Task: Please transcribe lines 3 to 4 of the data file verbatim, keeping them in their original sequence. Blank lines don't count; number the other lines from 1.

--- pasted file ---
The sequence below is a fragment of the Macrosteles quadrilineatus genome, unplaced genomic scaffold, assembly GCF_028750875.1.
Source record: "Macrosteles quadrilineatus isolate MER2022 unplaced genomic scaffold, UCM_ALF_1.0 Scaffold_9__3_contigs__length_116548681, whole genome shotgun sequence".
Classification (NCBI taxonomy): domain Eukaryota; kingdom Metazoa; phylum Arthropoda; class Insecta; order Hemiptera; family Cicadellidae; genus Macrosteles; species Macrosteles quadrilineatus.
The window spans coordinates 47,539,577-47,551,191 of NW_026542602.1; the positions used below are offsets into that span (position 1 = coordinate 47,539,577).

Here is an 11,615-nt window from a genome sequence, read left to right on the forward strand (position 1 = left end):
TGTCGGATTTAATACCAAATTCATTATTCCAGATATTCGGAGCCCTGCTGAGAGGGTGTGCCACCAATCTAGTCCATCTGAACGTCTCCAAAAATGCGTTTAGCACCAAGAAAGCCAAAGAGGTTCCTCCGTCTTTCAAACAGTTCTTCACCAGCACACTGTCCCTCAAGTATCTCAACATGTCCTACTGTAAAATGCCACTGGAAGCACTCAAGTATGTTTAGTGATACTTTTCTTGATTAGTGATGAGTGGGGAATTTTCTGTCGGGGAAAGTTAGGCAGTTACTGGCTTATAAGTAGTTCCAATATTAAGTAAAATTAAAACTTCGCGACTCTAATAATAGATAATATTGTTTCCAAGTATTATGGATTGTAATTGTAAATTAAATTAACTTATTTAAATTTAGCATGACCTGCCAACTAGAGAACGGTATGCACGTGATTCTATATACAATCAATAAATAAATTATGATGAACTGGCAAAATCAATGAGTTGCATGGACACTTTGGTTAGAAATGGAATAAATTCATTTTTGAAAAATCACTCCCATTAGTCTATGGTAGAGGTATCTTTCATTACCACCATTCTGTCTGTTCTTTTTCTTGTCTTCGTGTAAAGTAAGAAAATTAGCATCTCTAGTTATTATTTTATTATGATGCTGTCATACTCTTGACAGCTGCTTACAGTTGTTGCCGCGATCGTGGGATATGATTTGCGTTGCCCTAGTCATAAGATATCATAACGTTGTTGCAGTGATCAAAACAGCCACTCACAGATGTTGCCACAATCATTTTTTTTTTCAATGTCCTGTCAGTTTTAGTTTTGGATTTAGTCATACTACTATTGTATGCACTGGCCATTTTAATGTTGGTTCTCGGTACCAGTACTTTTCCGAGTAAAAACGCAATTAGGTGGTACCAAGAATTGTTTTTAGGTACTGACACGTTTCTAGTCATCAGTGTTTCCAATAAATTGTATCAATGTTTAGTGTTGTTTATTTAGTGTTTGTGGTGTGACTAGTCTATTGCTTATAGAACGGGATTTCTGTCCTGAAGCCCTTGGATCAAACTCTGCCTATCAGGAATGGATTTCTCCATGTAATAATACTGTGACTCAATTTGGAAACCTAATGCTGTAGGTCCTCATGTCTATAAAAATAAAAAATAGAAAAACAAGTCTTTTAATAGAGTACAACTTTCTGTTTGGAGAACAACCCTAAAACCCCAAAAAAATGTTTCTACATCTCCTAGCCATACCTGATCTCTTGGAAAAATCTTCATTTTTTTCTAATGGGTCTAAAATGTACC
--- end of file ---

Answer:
Classification (NCBI taxonomy): domain Eukaryota; kingdom Metazoa; phylum Arthropoda; class Insecta; order Hemiptera; family Cicadellidae; genus Macrosteles; species Macrosteles quadrilineatus.
The window spans coordinates 47,539,577-47,551,191 of NW_026542602.1; the positions used below are offsets into that span (position 1 = coordinate 47,539,577).